This is a feeble attempt by Salon to domesticate (and weed out) any radical politics from the antiwar movement. The whole RCP issue is a thinly disguised piece of "red-baiting" designed to discourage people from challenging American aggression against IRaq in any militant fashion and instead follow the leadership of Establishment sanctioned Misleaders like Todd Gitlin or the "progressive media."

What Salon wants is a nice ineffectual antiwar movement which relies upon "writing your congressman," waving your American flag, proclaiming "Peace is Patriotic," and, most importantly, NOT QUESTIONING fundamental LIES about why America wants to colonize Iraq in the first place (i.e. geostrategic control of Iraqi oil).

If you check the quotes from people like Todd Gitlin and Michael Lerner, they consistently demand that the antiwar movement pander to "American Patriotism"--never mind the fact that it is precisely this American patriotism which feeds and spawns America's warmongering nationalism to begin with.

Moreover, this Salon article breezily dismisses talk about anti-capitalism or anti-imperialism as "lefty tired hyperbole" but carefully fails to ackwoledge the fact that the issue of American Neo-imperialism is increasing being called out and exposed even by the mainstream media in England, Europe, and elsewhere.

Ultimately, the spindoctors at Salon are performing the function that the Liberal Liars have always performed: act as a gatekeeper and guardian of what it the outermost limit of acceptable Left political discourse and organizing.

Anything which goes beyond or falls outside what the Liberal Commissars like Salon deem to be "respectable" is demonized as being "extremist." The same Liberals at Salon who target the RCP will also target the anarchists and other anti-capitalists in the anti-globalization movement as well for the same tired reasons about being too "extreme."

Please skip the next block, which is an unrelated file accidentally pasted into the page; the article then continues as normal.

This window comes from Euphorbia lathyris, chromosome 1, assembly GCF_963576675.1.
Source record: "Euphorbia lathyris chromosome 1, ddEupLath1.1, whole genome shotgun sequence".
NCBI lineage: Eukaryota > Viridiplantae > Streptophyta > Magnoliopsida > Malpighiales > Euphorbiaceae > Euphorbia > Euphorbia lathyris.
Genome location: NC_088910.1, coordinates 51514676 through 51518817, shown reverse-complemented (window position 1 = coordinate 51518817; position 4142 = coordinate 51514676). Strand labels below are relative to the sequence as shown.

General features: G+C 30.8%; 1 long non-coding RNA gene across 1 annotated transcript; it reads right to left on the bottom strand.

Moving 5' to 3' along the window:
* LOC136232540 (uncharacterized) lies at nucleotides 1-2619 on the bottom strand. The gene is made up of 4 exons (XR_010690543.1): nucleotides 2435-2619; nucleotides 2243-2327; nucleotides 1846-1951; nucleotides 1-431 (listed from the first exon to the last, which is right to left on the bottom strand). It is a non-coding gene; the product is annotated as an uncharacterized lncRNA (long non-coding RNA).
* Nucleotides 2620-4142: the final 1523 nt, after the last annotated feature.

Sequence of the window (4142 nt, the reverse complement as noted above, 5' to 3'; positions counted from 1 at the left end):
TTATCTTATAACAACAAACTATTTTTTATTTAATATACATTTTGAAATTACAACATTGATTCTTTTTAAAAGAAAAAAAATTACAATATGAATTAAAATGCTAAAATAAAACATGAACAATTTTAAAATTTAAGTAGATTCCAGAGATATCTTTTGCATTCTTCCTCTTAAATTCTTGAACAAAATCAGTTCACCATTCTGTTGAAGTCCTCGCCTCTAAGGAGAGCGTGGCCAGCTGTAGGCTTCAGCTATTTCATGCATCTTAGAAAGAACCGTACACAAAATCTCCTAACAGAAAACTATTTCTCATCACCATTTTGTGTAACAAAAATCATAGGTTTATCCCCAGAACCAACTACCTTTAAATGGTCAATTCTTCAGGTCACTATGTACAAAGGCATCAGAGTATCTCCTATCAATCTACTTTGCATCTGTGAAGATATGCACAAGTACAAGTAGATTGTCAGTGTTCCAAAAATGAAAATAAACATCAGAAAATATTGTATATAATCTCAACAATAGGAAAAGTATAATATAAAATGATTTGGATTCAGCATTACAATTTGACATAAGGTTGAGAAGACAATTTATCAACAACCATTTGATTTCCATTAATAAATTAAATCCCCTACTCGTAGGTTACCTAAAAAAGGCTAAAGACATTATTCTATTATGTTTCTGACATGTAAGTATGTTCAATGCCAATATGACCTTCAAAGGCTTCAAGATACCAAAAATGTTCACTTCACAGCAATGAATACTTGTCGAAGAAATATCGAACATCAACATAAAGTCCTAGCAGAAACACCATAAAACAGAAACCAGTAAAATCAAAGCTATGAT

Finally, people like Todd Gitlin have no credibility whatsoever. Gitlin, for example, SUPPORTED the attack on Afghanistan--not to mention the bombing of Yugoslavia a few years ago. Now all of sudden, he has decided to become an antiwar protestor. I wonder what has caused this sudden change in attitude.

Worst of all, Gitlin rewrites the history of the anti-Vietnam war protests by suggesting that the more respectable "Patriotic" wing of this movement was responsible for ending the war, when he knows very well that it was wave of militancy and urban rebellions which swept across the country that truly ended the war--along, of course, with the ferocious resistance of the Vietnamese people themselves.

The bottom line is this: the Liberal wing of the American political establishment is deathly afraid the antiwar movement might fall outside their control and develop into a radical movement that creates serious problems for their rule, as happened during the 1960s.

That is why, media hacks like Salon and Liberal misleaders like Todd Gitlin and Michael Lerner are essentially calling for a political purge of the more "extremist" (i.e. radical) elements of the antiwar movement--as if they "OWN" the movement to begin with.

If these Liberals don't like the RCP or other radicals, no one is stopping them from organizing their OWN protests and marches. Let's see who is more sucessful in stopping this war.

Fuck Liberals 16.Oct.2002 09:57


Oooohhh! I hate liberals. You'll never change anything by following the rules. Those liberals want to domesticate us. Live free, die young! Obey your desire, follow your thirst! Fuck liberals, they try to tame everything. Look at Critical Mass, look at KBOO those damn liberals fuck everything up. Ooooohhh!

see, here's the problem... 16.Oct.2002 09:57

The One True b!X

Finally, people like Todd Gitlin have no credibility whatsoever. Gitlin, for example, SUPPORTED the attack on Afghanistan--not to mention the bombing of Yugoslavia a few years ago. Now all of sudden, he has decided to become an antiwar protestor. I wonder what has caused this sudden change in attitude.